In this brief, authors Rogelio Sáenz, Corey Sparks, and Asiya Validova report that in April 2020, after the first two months of significant spread of COVID-19 in the United States, nearly 25 million fewer people had a job. In June 2021, there were still 5.9 million fewer people employed, representing a drop of 3.7 percent in workers since before COVID. Workers of color, women, and those with lower levels of education have consistently had the highest unemployment rates, a trend that persisted through June 2021.
The recovery of the workforce has not been equal, with dramatic differences based on race/ethnicity, gender, nativity, and level of education. During COVID, working from home has been a highly segregated opportunity, limited mostly to persons with college degrees. White workers are approximately 1.5 times more likely to be able to work from home than are Blacks and Latinos.
While the employment situation has improved noticeably since the economic abyss of the shutdown of the economy in April 2020, the United States is still a long way from job recovery.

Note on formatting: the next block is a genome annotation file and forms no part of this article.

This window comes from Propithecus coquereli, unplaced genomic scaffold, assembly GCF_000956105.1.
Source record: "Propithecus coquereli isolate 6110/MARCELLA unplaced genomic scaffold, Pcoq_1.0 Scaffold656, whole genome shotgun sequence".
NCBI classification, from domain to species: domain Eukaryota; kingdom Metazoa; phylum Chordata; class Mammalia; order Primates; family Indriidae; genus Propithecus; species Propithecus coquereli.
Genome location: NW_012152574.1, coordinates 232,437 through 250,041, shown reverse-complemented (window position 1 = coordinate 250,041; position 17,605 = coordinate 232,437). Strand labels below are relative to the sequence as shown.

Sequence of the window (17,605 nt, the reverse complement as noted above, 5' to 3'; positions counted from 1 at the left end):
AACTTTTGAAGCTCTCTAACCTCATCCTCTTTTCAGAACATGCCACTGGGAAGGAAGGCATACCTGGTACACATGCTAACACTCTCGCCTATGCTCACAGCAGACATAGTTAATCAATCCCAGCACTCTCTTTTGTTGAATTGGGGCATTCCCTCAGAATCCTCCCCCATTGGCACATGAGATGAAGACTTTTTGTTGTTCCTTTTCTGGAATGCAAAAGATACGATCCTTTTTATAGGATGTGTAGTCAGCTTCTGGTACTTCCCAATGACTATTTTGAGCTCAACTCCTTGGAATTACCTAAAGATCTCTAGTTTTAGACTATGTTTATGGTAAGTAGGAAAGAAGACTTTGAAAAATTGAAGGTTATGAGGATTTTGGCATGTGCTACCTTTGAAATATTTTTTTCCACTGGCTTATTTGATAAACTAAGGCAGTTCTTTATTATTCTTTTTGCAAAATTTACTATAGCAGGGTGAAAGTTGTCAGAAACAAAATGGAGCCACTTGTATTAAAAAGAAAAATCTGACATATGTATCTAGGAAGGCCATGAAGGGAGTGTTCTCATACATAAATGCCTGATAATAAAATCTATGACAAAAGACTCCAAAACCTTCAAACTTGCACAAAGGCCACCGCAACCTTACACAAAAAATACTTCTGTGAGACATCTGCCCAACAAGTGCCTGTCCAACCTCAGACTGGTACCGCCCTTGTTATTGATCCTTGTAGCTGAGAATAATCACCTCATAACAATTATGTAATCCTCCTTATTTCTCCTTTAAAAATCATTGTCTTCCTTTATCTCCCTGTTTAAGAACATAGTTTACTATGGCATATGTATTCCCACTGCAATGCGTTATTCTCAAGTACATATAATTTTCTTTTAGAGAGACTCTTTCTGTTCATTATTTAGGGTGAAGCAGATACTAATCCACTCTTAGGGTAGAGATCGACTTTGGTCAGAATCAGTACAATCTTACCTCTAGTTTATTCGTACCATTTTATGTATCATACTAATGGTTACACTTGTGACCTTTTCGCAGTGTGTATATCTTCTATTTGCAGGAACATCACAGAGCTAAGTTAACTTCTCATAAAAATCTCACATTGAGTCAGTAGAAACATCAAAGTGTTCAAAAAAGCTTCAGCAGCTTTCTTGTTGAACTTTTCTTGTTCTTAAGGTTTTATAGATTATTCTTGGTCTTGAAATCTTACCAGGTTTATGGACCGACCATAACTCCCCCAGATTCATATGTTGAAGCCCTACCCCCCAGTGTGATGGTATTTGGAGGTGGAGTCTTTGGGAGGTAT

The authors’ findings have important policy implications for the short- and long-term as, and after, the pandemic recedes. Many people are still without employment due to the loss of jobs that have not yet returned, the obligations they have for child care and elder care, and other situations. Many are on the verge of losing their homes as eviction bans expire. Many families continue to face hunger. There is a major need for the creation of policy to ensure that people have their basic necessities met and that they are able to make necessary adjustments, including job retraining, to begin the process of rebuilding their lives in the coming months and years.
Carsey School of Public Policy
National Issue Brief #156
Durham, N.H. : Carsey School of Public Policy, University of New Hampshire
Digital Object Identifier (DOI)
Saenz, Rogelio; Sparks, Corey; and Validova, Asiya, "Inequities in Job Recovery During the COVID-19 Pandemic: A Year Later" (2021). The Carsey School of Public Policy at the Scholars' Repository. 440.
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